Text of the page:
I saw a bunch of weird blocks of data every 15 seconds at the low end of the band? There was enough of it that it was screwing up my AGC and making it hard to do JT65.  

Intrigued, I made a screen copy of my flexradio and posted it on a couple of ham forums. The response was that it was the new mode FT8.

In a nutshell FT8 is a mode similar JT65, and JT9. The operation is very similar, but much more fast paced. With JT65 and JT9 the transmission is about 55 seconds long with 5 seconds for processing and operator control. FT8 is based on a 15 second interval with about 1 second for processing and operator control.

This means that you really need to automate your station or you will not have much fun with this new mode. The purists out there will say that this is not ham radio since it is computer controlled, and the operator does not do anything other than clicking. I am sure the guys who said that considers the use of anything but a straight key is not true ham radio since something is automated. Like all of the newer modes, this mode requires not only ham radio skills in the setup of a station, antennas, grounding, etc. It requires information technology skills.

If you want to have fun with FT8, I will suggest the following setup. This setup also works for all of the other modes that WSJT-X works with.

1. Download and install WSJT-X v1.8.0-rc1.

2. Figure out your maidenhead location. It is a mandatory requirement for operating these modes.

3. Go to Settings and go from here.

  •  Settings - General Tab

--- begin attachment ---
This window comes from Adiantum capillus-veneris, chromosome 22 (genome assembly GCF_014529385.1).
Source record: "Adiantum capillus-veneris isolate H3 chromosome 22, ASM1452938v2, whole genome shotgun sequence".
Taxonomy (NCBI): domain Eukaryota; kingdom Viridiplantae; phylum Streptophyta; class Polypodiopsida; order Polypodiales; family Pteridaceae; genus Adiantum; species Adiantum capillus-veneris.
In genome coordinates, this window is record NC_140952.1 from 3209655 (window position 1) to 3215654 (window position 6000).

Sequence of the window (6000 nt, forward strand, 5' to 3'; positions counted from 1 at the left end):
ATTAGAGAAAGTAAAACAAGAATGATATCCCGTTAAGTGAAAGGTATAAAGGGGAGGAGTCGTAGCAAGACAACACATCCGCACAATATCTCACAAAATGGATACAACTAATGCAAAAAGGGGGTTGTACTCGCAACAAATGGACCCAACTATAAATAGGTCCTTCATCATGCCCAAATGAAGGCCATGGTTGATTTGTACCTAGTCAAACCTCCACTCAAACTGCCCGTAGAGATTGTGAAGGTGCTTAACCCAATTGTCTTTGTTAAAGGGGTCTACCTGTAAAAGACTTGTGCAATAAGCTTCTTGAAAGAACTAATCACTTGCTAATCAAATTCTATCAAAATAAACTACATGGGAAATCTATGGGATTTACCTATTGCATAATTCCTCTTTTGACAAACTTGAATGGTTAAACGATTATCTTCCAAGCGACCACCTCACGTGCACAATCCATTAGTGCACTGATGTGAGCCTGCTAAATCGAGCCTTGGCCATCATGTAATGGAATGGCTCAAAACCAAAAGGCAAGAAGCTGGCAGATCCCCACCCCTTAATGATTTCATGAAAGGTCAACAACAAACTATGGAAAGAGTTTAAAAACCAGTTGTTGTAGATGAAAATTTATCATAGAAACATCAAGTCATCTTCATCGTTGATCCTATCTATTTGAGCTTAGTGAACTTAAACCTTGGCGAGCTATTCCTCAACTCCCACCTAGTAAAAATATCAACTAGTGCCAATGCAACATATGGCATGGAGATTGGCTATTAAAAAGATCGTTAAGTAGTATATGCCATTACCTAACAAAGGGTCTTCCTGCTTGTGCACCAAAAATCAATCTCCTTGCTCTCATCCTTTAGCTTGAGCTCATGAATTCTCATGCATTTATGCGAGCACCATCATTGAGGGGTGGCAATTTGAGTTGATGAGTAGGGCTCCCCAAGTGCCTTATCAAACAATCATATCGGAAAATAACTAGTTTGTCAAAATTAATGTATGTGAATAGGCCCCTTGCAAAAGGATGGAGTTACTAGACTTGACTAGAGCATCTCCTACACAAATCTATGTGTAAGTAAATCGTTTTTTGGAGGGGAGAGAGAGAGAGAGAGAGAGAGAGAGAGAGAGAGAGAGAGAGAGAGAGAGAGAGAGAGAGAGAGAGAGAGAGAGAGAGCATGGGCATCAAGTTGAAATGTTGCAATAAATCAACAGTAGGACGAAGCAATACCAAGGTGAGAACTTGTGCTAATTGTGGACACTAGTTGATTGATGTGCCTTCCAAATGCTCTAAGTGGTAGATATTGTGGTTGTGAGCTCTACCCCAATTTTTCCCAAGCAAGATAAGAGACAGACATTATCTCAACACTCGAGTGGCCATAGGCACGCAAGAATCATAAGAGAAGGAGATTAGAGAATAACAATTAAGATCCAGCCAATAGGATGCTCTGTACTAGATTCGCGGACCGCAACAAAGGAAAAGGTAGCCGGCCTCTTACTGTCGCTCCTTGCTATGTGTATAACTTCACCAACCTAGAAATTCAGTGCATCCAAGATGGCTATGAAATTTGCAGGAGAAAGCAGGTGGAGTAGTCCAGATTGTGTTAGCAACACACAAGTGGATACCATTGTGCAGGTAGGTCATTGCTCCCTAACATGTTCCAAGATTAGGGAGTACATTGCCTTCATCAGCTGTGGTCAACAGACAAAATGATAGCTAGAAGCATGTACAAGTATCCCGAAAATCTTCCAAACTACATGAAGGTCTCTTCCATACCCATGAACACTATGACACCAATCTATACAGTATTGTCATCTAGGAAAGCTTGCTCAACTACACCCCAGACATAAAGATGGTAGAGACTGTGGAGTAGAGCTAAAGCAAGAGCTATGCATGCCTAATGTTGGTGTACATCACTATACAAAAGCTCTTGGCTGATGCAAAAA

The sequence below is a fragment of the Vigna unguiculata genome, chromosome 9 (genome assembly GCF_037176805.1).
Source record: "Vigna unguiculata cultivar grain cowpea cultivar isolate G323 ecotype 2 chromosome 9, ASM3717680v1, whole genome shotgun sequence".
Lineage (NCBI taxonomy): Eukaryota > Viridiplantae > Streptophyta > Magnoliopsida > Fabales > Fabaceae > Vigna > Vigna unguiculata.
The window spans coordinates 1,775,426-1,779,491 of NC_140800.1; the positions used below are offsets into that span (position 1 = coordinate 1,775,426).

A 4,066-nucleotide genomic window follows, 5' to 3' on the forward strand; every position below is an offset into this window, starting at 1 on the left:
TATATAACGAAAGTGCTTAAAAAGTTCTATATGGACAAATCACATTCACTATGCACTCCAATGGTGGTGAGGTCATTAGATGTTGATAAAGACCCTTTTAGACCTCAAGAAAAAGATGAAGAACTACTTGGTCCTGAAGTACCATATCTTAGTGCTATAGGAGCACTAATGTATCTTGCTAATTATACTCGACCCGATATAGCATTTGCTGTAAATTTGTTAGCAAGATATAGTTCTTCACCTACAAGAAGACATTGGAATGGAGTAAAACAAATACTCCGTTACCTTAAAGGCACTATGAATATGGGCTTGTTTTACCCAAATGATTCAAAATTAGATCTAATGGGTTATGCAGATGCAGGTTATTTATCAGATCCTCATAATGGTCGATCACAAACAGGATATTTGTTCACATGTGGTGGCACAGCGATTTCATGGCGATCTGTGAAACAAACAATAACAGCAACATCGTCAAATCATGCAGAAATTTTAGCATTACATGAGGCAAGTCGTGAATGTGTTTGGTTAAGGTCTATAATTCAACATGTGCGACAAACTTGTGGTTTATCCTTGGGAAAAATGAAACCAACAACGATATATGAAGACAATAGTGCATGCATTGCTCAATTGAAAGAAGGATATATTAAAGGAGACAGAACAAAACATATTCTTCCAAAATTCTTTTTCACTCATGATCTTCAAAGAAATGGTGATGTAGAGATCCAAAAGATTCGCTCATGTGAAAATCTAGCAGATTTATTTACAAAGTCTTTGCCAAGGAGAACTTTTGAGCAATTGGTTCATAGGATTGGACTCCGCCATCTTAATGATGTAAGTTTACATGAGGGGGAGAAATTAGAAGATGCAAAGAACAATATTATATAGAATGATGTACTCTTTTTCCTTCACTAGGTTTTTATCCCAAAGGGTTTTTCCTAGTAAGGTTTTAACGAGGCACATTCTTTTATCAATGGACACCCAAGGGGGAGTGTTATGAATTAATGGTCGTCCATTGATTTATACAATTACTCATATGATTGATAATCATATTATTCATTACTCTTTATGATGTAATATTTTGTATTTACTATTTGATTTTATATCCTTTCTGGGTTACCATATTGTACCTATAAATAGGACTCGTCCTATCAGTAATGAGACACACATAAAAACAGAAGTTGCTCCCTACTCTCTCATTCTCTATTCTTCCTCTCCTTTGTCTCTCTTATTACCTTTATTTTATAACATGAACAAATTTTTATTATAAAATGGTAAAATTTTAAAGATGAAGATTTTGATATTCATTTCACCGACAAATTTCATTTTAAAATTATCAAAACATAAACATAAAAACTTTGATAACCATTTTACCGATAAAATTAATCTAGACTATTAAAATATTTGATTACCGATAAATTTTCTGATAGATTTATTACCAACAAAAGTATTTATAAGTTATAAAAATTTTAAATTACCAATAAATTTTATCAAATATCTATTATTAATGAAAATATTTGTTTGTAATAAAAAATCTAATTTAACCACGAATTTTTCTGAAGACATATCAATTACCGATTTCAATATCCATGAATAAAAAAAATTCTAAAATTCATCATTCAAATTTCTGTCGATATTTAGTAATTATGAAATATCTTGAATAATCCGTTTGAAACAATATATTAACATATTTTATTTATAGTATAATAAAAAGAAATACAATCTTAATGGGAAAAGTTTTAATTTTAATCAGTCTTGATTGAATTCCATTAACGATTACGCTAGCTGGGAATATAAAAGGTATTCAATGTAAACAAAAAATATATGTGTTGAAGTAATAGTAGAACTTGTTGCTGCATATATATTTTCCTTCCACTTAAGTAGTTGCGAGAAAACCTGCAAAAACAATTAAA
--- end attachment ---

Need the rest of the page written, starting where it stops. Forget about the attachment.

• Make sure your call and location is correct.
    • Click Display distance in miles
    • Click Tx Messages to Rx Frequency
    • Click Double-Click on call sets Tx enable
    • Disable Tx after Sending 73
    • Set the TX watchdog to 10 minutes
  • Radio Tab
    • Select your rig and configure it.  I use a Flex6300 and the Paid Version of HRD
    • Test CAT and verify that the program is working. Your radio frequency should be on the display.
    • Test PTT - It should work.
  • Audio Tab
    • Make sure that the Input: matches the radios RX or output
    • Make sure that Output: matches the radios TX or input.
  • Reporting Tab
    • Click Logging
    • Click enable PSK Reporter Spotting
    • Enable UDP Server - IP, port 2237
    • Click on all UDP server options, this is critical for a later step.
  • Frequency Calibration
    • Do not mess with this unless you are having problems. Contact me directly and I will help you out.  My info on QRZ is up to date ( KB0FHF )
  • Advanced
    • Under JT65 - enable two-pass decoding

Now turn on your radio.

On the main window MODE, select FT8.

4. Operation Window Setup

  • In the MODE menu select FT8
  • The main window should display the frequency of the radio.
  • Use the pull down and select 20m.
  • The program and radio should be on 14.074 000
  • Lock TX=RX is enabled
  • Auto Seq is Enabled
  • Call 1st is enabled
  • Click tab 2 to use the canned response sequence. 
  • Power - I leave mine set at 100% and control the power on the radio.

5. Radio Setup

  • Drop your power to something below 30 watts. Go as low as you want. I usually run 30 watts.
  • Make sure the radio is always in USB, this applies to all bands.
  • Use the widest filter you have. I run a 4.0K on my flex.
  • Disable AGC and adjust it to a level that does not overload the radio.
  • Disable all DSP functions.
  • Disable TNF if you have that capability.

6. Make sure that your computer time is synced with an external time server. Even being off by a few 100ms will make FT8 unusable. Contact me directly and I can help you with this.